Churning: In the Matter of Paul George Chironis, Adm. Proc. No. 3-13869 (Jan. 6, 2011) is an action in which the named Respondent was a registered representative at Capital Growth Financial, Inc., a now defunct broker dealer. Mr. Chironis was the representative for two accounts of the Sisters of Charity of New York. Over a one year period beginning in January 2007 the Order alleges that the Respondent churned the account and charged undisclosed excessive markups and markdowns through his defacto control. During the period Mr. Chironis repeated traded the accounts, which held primarily mortgage backed securities, frequently selling one bond and replacing it with a very similar security. Over the time period about $20.1 million in bonds were purchased while about $18 million were sold. The accounts, which initially had a value of about $8.3 million, lost over 10.8% of their value. To resolve the case Respondent consented to the entry of a cease and desist order from committing or causing any violations or future violations of Securities Act Section 17(a) and Exchange Act Section 10(b). He was also ordered to pay disgorgement of $250,000 and a civil penalty of $100,000. Finally, the Respondent was barred from associating with any broker or dealer and from serving or acting in any capacity for a registered investment company.

Evasion of registration: SEC v. K&L International Enterprises, Inc., Case No. 6:09-cv-1638 (M.D. Fla. Filed Sept. 24, 2009) is an action against Stephen Carnes, Lawrence Powalisz and their companies, KL International Enterprises, Inc. Signature Leisure, Inc and Signature Worldwide Advisors LLC, along with Jared Hochstedler and Enzyme Environmental Solutions, Inc. The complaint alleges violations of Securities Act Section 5. It claims that the defendants engaged in a scheme to evade the registration requirements of the Securities Act by purporting to convert loans to microcap companies into equity and then immediately dumping the shares on the market. Over $7 million was made through this scheme according to the Commission. This week defendants Jared Hochstedler and Enzyme Environmental Solutions settled with the Commission, consenting to the entry of permanent injunctions prohibiting future violations of Securities Act Section 5. In addition, the company consented to the entry of an order requiring the payment of disgorgement in the amount of $346,135 along with prejudgment interest and a civil penalty of $25,000. Mr. Hochstedler agreed to the entry of an order requiring the payment of disgorgement in the amount of $1,445,000 along with prejudgment interest. Payment of all but $385,000 was waived based on his financial condition. The other defendants in this action previously settled with the Commission.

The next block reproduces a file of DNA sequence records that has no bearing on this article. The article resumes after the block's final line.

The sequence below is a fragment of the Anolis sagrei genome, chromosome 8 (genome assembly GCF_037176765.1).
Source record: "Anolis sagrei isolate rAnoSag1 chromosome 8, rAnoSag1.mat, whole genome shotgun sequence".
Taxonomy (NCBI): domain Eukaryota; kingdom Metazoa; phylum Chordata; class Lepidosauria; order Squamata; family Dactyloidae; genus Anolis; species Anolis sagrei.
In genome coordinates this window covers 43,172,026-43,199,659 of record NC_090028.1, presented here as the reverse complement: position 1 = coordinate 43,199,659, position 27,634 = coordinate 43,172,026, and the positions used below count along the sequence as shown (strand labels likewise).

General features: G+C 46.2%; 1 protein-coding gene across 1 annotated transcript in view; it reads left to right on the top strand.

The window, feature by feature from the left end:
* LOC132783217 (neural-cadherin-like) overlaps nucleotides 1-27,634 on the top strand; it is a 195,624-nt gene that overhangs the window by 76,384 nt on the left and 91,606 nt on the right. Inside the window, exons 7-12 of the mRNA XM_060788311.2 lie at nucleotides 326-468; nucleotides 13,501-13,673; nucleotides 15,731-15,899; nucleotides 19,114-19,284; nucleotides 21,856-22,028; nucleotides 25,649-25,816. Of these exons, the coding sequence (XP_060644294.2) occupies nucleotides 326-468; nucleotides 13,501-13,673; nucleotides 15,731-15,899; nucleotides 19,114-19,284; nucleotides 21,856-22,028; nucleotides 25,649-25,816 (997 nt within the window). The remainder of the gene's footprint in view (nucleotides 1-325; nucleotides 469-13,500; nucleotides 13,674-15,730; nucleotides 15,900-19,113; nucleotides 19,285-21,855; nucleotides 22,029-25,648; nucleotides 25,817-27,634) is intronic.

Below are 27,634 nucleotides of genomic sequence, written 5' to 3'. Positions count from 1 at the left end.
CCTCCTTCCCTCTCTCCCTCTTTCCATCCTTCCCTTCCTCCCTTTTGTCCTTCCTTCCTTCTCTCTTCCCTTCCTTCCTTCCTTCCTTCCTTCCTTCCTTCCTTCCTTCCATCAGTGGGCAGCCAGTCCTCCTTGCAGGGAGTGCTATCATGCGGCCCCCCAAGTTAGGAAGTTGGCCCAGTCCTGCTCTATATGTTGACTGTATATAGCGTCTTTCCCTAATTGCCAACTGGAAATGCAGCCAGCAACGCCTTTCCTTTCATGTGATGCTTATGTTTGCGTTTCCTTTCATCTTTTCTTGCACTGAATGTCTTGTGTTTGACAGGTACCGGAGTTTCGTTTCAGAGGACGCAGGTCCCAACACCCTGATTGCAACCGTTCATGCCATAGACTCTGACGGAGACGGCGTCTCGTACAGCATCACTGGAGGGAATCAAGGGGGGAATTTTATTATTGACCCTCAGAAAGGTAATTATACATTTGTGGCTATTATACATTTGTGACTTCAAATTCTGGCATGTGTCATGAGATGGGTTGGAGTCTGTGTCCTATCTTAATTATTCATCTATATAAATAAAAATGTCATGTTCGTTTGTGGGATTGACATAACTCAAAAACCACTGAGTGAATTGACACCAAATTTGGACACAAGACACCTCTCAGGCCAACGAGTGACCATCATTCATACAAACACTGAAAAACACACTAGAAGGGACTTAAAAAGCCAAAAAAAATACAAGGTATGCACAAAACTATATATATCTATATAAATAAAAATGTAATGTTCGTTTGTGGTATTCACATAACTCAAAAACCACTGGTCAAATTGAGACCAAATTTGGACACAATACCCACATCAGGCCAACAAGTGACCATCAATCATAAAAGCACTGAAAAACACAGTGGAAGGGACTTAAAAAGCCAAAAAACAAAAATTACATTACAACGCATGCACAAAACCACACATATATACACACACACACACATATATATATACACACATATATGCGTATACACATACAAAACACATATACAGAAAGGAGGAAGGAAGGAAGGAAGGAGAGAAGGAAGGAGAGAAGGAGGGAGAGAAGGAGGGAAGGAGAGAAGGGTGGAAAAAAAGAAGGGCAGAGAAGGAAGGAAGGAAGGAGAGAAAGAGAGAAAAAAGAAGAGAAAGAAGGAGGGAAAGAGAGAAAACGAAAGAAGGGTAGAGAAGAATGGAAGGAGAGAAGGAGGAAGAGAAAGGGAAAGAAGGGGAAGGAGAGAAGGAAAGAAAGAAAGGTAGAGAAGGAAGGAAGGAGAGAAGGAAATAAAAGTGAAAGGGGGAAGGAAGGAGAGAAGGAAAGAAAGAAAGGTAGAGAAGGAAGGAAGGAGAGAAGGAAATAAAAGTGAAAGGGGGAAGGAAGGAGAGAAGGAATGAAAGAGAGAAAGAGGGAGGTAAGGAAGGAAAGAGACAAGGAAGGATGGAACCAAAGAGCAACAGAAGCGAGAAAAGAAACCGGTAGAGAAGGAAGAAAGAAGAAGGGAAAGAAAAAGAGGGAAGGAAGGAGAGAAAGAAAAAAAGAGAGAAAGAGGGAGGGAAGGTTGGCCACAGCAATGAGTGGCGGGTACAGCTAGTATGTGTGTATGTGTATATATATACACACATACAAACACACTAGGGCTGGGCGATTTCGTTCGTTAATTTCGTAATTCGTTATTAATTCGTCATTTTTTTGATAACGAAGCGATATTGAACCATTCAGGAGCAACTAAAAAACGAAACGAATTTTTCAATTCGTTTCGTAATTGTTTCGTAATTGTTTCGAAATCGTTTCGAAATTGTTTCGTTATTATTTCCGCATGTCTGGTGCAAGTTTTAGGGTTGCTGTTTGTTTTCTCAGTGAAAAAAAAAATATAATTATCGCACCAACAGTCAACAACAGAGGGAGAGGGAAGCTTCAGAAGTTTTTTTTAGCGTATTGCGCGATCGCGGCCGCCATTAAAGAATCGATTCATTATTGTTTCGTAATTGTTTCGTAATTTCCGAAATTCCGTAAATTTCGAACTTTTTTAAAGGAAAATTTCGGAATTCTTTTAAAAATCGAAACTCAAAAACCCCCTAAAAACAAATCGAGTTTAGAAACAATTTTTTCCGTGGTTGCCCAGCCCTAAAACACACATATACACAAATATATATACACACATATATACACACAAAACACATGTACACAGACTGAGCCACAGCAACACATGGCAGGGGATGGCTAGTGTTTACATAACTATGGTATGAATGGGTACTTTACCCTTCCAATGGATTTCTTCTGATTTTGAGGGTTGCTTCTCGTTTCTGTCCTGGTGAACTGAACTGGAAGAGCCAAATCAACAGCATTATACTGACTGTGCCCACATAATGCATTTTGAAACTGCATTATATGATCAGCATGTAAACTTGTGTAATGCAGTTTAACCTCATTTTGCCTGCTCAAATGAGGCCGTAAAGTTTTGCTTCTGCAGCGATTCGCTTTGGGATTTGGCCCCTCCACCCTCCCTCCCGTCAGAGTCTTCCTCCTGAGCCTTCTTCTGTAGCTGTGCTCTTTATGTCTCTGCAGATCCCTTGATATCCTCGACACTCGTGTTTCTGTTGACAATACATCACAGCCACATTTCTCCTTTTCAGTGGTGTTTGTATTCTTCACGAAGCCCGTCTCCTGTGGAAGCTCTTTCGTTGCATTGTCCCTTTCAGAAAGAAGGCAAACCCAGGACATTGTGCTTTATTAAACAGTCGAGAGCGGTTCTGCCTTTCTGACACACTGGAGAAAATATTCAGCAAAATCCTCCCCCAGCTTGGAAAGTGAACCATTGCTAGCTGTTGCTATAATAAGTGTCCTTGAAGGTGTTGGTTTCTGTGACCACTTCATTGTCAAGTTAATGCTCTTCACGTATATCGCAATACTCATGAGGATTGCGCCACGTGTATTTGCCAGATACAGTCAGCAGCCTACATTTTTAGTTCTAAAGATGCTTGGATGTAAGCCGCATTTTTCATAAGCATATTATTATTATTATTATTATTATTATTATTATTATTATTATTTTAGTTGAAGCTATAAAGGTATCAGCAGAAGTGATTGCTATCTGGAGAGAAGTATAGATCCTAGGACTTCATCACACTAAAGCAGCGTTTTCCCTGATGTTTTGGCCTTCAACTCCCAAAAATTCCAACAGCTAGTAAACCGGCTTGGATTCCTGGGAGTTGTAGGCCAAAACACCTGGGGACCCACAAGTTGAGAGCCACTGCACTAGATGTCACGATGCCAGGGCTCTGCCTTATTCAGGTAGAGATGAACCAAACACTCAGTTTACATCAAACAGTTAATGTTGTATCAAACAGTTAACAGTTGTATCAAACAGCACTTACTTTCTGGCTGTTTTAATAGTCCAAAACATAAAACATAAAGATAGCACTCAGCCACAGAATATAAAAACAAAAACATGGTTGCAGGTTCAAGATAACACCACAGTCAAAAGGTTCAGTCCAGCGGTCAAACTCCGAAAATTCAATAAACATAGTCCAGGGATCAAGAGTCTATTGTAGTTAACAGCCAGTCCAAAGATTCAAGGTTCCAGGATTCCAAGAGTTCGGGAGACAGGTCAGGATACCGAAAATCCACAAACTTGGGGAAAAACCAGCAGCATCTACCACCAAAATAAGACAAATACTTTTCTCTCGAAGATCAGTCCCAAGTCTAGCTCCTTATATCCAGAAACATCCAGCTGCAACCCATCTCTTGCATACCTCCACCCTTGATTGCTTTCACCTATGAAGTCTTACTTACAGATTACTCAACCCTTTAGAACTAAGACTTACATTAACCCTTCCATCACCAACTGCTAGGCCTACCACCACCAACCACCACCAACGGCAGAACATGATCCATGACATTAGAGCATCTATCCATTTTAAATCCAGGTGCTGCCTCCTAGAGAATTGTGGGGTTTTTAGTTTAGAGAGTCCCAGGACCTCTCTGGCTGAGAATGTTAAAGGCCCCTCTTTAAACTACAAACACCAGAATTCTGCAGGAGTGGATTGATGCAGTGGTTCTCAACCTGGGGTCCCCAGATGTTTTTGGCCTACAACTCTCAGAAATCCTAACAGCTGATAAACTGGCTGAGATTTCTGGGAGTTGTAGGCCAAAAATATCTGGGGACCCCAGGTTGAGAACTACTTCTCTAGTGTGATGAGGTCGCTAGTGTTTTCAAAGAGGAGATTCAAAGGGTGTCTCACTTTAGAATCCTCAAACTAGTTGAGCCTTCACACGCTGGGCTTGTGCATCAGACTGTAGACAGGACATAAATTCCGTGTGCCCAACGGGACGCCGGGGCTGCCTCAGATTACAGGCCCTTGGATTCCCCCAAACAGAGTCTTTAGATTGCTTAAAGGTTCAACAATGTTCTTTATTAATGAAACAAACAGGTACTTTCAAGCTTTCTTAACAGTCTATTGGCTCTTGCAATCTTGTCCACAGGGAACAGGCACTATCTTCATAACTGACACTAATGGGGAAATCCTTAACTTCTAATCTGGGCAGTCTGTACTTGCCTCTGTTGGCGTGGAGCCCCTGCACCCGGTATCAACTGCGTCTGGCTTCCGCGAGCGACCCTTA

Criminal cases

U.S. v. La Madrid, Case No. 3:09-cr-02582 (S.D.Ca). is an action against two brothers, Matthew and Lance La Madrid, who are alleged to have run a $30 million Ponzi and mortgage scheme, the Plus Money Premium Return Funds and related entities. The brothers pleaded guilty to conspiracy and mail fraud charges. The defendants admitted at the time of their plea that between 2004 and 2008 they obtained over $30 million from investors, falsely promising that the funds would be invested in “covered calls” option trading. In fact portions of the money were funneled to a secret bank account while some was used to repay other investors. Beau La Madrid also admitted to defrauding investors in connection with a scheme in which he obtained investor funds by falsely claiming it would be put into real estate investments. Sentencing is scheduled for April 4, 2011.


In 2010 the number of FCPA enforcement actions brought by the SEC and DOJ rose significantly according to a report prepared by Gibson Dunn. Last year the SEC brought 26 actions which eclipsed its previous high of 20 in 2007. DOJ brought 48 cases compared to 26 in the prior year. The report is available here. .

Private actions

A recent study by NERA based on 11 months of data and projections for December 2010, concludes that the number of private securities actions filed last year increased significantly over the prior year. This is based largely a significant increase in the second half of the year. The report projects a total of 239 filings by year end compared to 220 the prior year. It also notes that the average settlement was $42 million, adjusted for outliers, which is consistent with the prior year. However, the median settlement of $11.1 million is significantly higher than the $8.5 million in the prior year. The report is available at here. An excellent summary of the report is available from the D&O Diary here.

New York

Cuomo v. Rattner, No 451435-2010 (S.Ct. NY Filed Dec. 30, 2010) is the second action against financier Steven Rattner based on the NYAG’s “pay-to-play” investigation. The suit involves essentially the same allegations as those in the SEC case (here). In sum, it claims that Mr. Rattner provided more than $1 million in “sham placement fees” to Henry Morris, the former political adviser to former New York State Comptroller Alan Hevesi, in return for investments by state pension funds in investment fund Quadrangle. Mr. Rattner was formerly affiliated with that fund. In addition, the complaint claims that Mr. Rattner arranged a DVD distribution deal for a movie produced by David Loglisci, the former pension fund Chief Investment Officer. Mr. Rattner agreed to pay $10 million to resolve the suit and to be banned from any affiliation with a New York pension fund for five years.